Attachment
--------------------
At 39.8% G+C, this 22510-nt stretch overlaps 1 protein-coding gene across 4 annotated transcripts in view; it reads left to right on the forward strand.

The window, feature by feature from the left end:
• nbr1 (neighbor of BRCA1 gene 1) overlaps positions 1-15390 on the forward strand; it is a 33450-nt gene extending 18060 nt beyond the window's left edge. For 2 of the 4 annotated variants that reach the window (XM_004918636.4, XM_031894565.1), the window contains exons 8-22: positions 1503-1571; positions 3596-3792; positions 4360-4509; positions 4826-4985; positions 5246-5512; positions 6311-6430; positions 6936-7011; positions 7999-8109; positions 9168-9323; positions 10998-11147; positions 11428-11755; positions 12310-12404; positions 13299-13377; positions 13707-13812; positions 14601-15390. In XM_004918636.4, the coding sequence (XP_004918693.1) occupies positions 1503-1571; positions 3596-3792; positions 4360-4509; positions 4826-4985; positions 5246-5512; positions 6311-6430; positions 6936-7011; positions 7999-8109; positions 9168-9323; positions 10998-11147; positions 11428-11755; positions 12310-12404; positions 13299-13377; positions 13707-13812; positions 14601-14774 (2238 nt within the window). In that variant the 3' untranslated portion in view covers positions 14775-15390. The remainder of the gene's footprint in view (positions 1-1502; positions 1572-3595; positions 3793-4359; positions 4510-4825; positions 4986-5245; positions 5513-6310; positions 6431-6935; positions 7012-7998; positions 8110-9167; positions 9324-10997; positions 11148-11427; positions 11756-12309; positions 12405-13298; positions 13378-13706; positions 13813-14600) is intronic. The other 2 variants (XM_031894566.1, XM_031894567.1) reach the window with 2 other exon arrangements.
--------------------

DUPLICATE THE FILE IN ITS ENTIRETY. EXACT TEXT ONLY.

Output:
At 39.8% G+C, this 22510-nt stretch overlaps 1 protein-coding gene across 4 annotated transcripts in view; it reads left to right on the forward strand.

The window, feature by feature from the left end:
• nbr1 (neighbor of BRCA1 gene 1) overlaps positions 1-15390 on the forward strand; it is a 33450-nt gene extending 18060 nt beyond the window's left edge. For 2 of the 4 annotated variants that reach the window (XM_004918636.4, XM_031894565.1), the window contains exons 8-22: positions 1503-1571; positions 3596-3792; positions 4360-4509; positions 4826-4985; positions 5246-5512; positions 6311-6430; positions 6936-7011; positions 7999-8109; positions 9168-9323; positions 10998-11147; positions 11428-11755; positions 12310-12404; positions 13299-13377; positions 13707-13812; positions 14601-15390. In XM_004918636.4, the coding sequence (XP_004918693.1) occupies positions 1503-1571; positions 3596-3792; positions 4360-4509; positions 4826-4985; positions 5246-5512; positions 6311-6430; positions 6936-7011; positions 7999-8109; positions 9168-9323; positions 10998-11147; positions 11428-11755; positions 12310-12404; positions 13299-13377; positions 13707-13812; positions 14601-14774 (2238 nt within the window). In that variant the 3' untranslated portion in view covers positions 14775-15390. The remainder of the gene's footprint in view (positions 1-1502; positions 1572-3595; positions 3793-4359; positions 4510-4825; positions 4986-5245; positions 5513-6310; positions 6431-6935; positions 7012-7998; positions 8110-9167; positions 9324-10997; positions 11148-11427; positions 11756-12309; positions 12405-13298; positions 13378-13706; positions 13813-14600) is intronic. The other 2 variants (XM_031894566.1, XM_031894567.1) reach the window with 2 other exon arrangements.